Many discouraged late-bloomers think of themselves as stupid. Children need success—not failure, which can result in being labeled as some kind of failure. Thankfully, with homeschooling, my sons were spared those disabling tags and accompanying ridicule, yet there were instances in Sunday School, with neighbor kids, and with some well-intentioned adults that we had to be wary of.

I believed that my sons would become young men of character, great readers, and independent thinkers (they did!)—so my actions had to show it. It’s not about how quickly they get it or the number of books they read or how high they score on testing day. It’s about meeting children face to face, loving them with the love of Christ in us, being an example of His grace and goodness, and enjoying life and learning together. Had I realized some things earlier, my different learners would have figured things out with a healthier can-do mindset, with less pushing and fretting, and with more rejoicing and admiration for the mega-way God wired them.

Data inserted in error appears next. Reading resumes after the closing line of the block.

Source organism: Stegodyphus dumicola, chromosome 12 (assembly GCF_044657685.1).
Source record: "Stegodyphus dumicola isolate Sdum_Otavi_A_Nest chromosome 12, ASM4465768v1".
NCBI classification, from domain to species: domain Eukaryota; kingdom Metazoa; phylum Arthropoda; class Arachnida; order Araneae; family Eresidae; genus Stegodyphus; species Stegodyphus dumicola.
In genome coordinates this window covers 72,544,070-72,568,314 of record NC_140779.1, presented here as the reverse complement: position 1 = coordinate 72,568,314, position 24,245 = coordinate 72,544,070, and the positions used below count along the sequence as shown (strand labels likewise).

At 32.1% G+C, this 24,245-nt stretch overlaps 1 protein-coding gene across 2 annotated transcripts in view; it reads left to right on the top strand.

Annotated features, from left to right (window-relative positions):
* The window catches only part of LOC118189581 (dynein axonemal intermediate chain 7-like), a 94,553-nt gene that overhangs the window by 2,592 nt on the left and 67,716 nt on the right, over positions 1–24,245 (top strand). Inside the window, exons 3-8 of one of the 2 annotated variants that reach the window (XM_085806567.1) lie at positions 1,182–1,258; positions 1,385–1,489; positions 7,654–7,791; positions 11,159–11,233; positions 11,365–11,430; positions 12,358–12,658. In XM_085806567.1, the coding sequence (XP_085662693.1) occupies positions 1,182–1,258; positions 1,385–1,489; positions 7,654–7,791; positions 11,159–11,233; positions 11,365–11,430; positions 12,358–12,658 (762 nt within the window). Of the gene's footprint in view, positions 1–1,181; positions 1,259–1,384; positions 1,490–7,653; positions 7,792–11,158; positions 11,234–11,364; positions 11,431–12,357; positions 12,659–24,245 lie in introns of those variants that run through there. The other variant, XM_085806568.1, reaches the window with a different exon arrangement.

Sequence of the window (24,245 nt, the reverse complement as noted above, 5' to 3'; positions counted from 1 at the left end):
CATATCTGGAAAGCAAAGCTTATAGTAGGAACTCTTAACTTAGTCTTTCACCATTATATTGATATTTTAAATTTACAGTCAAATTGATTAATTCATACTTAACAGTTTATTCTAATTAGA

Right Is Bright

In her consultation practice, Dianne Craft finds that 80% of the struggling learners she sees are right-brain dominant.6 At 14, Jeremie asked me if I thought in pictures. “Huh?” It was a Twilight Zone moment. As a visual-spatial learner,7 when he reads he sees pictures in his mind. “Don’t you focus on and say the words to yourself?” I asked. Nope—he visualizes and then stores it in his memory. Why didn’t I know this before?